Two new residents of Connecticut's Beardsley Zoo are the Amur leopard cubs born there in January.
Less than 100 Amur leopards remain in the wild in eastern Russia and northern China, near the Korean peninsula. They are considered critically endangered, meaning they could soon become extinct in the wild.
“They are the most endangered large cat on the planet,” said Beardsley Zoo director Gregg Dancho, noting about 200 Amur leopards are now under human care worldwide.
One of the Beardsley Zoo's cubs is melanistic, a rare condition where the body produces an excess of black pigment, the opposite of albinism.
The zoo's adult male and female Amur leopards produced the cubs as part of the Association of Zoos and Aquariums' Species Survival Plan (SSP).
On a recent school vacation day, dozens of families lined up to look at the adult Amur leopards. The cubs, named Kallisto and Orion, will be available for viewing soon.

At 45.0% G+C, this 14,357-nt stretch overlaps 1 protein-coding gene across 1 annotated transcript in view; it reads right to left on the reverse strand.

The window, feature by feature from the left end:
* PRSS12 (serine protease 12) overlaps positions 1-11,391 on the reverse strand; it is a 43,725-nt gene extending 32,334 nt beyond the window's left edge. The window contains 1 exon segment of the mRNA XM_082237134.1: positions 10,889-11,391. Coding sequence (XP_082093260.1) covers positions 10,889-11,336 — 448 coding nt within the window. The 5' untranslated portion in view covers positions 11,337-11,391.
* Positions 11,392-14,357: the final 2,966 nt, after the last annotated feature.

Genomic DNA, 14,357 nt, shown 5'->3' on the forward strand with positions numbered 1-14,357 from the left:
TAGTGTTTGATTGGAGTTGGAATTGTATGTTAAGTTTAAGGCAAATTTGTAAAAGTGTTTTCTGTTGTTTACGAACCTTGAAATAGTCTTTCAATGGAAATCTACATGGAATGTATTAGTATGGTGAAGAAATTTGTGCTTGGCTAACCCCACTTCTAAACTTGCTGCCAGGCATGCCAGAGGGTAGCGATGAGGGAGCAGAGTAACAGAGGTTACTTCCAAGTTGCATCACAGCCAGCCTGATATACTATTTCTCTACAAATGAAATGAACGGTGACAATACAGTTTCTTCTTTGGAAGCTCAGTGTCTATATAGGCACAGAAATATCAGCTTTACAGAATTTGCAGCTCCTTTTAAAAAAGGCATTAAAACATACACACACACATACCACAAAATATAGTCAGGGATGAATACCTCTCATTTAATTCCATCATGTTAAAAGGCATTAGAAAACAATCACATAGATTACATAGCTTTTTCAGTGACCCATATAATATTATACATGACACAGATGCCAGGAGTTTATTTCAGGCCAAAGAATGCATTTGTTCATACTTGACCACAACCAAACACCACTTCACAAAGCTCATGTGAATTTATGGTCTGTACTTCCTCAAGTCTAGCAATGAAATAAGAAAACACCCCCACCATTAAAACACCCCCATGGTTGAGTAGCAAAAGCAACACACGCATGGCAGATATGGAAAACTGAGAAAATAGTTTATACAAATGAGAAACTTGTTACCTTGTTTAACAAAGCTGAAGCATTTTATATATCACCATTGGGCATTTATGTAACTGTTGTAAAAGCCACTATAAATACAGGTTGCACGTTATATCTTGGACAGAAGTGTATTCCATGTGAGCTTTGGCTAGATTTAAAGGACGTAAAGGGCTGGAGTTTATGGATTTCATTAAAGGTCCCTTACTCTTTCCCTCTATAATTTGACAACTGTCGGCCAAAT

Spring is a busy time at the zoo, as it prepares for the warm-weather season while pursuing multiple projects to expand and modernize its offerings.
The nonprofit zoo in Bridgeport has more than 300 animals on 33 acres, and attracts about 260,000 visitors a year. It specializes in South and North American species but also is known for its Amur tigers, Amur leopards and red pandas.
Amur tigers, also called Siberian tigers, come from eastern Asia and are critically endangered. Red pandas live in the Himalayan Mountain region of Asia and are classified as endangered. The zoo features many endangered and threatened species.
Some other animals at the zoo include ocelots, Andean condors, red wolves, giant anteaters, golden lion tamarins, howler monkeys, pygmy marmosets, rheas, alligators, bison, and unique birds and snakes.
A new spider monkey habitat is now under construction and is expected to open in June. The zoo expects to house up to four spider monkeys at first, with the potential to begin a breeding colony to produce multiple offspring.